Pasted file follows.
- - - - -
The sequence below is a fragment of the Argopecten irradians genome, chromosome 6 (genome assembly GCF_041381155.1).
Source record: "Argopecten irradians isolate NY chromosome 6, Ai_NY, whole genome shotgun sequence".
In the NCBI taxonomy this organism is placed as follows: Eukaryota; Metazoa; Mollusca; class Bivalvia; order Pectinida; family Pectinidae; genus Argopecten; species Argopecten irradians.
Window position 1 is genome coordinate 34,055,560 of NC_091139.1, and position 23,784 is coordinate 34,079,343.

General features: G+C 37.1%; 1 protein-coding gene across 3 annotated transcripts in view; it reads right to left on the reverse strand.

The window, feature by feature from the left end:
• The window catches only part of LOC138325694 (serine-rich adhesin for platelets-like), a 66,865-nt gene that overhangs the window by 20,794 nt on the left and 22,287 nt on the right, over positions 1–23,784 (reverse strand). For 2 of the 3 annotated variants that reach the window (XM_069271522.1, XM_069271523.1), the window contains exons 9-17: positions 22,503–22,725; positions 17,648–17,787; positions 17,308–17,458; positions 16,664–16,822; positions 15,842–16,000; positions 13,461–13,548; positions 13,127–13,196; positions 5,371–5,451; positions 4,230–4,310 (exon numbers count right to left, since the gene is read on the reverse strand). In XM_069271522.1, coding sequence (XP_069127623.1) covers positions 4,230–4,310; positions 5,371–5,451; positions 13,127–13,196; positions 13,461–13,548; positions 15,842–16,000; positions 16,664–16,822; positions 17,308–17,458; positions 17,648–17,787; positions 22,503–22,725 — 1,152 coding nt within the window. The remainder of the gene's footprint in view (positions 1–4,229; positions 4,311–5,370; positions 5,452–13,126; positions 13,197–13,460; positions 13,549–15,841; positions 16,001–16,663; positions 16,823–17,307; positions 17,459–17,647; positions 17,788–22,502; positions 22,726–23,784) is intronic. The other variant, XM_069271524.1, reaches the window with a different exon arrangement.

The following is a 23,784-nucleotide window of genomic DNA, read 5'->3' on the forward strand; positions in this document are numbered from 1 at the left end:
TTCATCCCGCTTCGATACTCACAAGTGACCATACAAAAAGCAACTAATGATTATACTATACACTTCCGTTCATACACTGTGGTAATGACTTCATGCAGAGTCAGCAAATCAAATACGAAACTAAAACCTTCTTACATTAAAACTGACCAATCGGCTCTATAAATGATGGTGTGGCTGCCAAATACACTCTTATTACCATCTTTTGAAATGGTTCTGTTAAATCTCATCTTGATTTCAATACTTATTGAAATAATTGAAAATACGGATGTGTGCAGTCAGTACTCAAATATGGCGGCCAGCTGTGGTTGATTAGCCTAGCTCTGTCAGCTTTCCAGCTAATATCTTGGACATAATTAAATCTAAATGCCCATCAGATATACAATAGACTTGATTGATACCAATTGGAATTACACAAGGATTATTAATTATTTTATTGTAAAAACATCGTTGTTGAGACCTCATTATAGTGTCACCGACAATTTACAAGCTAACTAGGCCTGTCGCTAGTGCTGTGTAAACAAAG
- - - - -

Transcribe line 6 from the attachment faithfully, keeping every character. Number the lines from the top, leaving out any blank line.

The window, feature by feature from the left end: